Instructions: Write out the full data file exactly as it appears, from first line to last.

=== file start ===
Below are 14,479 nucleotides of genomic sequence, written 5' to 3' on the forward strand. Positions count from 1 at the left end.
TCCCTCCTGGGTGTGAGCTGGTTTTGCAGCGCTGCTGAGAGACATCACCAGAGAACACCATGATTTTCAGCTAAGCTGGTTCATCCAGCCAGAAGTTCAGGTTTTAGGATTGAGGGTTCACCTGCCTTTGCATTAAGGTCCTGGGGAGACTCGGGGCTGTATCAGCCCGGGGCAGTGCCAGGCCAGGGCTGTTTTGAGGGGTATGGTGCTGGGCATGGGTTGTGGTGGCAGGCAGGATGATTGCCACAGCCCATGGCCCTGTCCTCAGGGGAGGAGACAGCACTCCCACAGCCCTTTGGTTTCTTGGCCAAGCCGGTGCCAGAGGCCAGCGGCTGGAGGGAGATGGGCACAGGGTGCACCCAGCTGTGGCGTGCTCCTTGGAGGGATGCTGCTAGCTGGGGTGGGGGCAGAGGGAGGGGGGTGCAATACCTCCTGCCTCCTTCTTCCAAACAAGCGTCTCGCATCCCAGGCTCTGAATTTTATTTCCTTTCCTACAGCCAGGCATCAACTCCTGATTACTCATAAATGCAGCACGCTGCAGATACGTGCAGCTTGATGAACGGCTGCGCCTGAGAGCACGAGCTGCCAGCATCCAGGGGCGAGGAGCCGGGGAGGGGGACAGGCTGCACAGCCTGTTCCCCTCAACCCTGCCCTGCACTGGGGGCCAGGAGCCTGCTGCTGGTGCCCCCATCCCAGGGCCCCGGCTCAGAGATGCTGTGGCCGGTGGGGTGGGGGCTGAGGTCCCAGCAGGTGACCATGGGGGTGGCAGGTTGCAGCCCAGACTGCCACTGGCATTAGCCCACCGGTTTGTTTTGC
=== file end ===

Below are 14,479 nucleotides of genomic sequence, written 5' to 3' on the forward strand. Positions count from 1 at the left end.
TCCCTCCTGGGTGTGAGCTGGTTTTGCAGCGCTGCTGAGAGACATCACCAGAGAACACCATGATTTTCAGCTAAGCTGGTTCATCCAGCCAGAAGTTCAGGTTTTAGGATTGAGGGTTCACCTGCCTTTGCATTAAGGTCCTGGGGAGACTCGGGGCTGTATCAGCCCGGGGCAGTGCCAGGCCAGGGCTGTTTTGAGGGGTATGGTGCTGGGCATGGGTTGTGGTGGCAGGCAGGATGATTGCCACAGCCCATGGCCCTGTCCTCAGGGGAGGAGACAGCACTCCCACAGCCCTTTGGTTTCTTGGCCAAGCCGGTGCCAGAGGCCAGCGGCTGGAGGGAGATGGGCACAGGGTGCACCCAGCTGTGGCGTGCTCCTTGGAGGGATGCTGCTAGCTGGGGTGGGGGCAGAGGGAGGGGGGTGCAATACCTCCTGCCTCCTTCTTCCAAACAAGCGTCTCGCATCCCAGGCTCTGAATTTTATTTCCTTTCCTACAGCCAGGCATCAACTCCTGATTACTCATAAATGCAGCACGCTGCAGATACGTGCAGCTTGATGAACGGCTGCGCCTGAGAGCACGAGCTGCCAGCATCCAGGGGCGAGGAGCCGGGGAGGGGGACAGGCTGCACAGCCTGTTCCCCTCAACCCTGCCCTGCACTGGGGGCCAGGAGCCTGCTGCTGGTGCCCCCATCCCAGGGCCCCGGCTCAGAGATGCTGTGGCCGGTGGGGTGGGGGCTGAGGTCCCAGCAGGTGACCATGGGGGTGGCAGGTTGCAGCCCAGACTGCCACTGGCATTAGCCCACCGGTTTGTTTTGC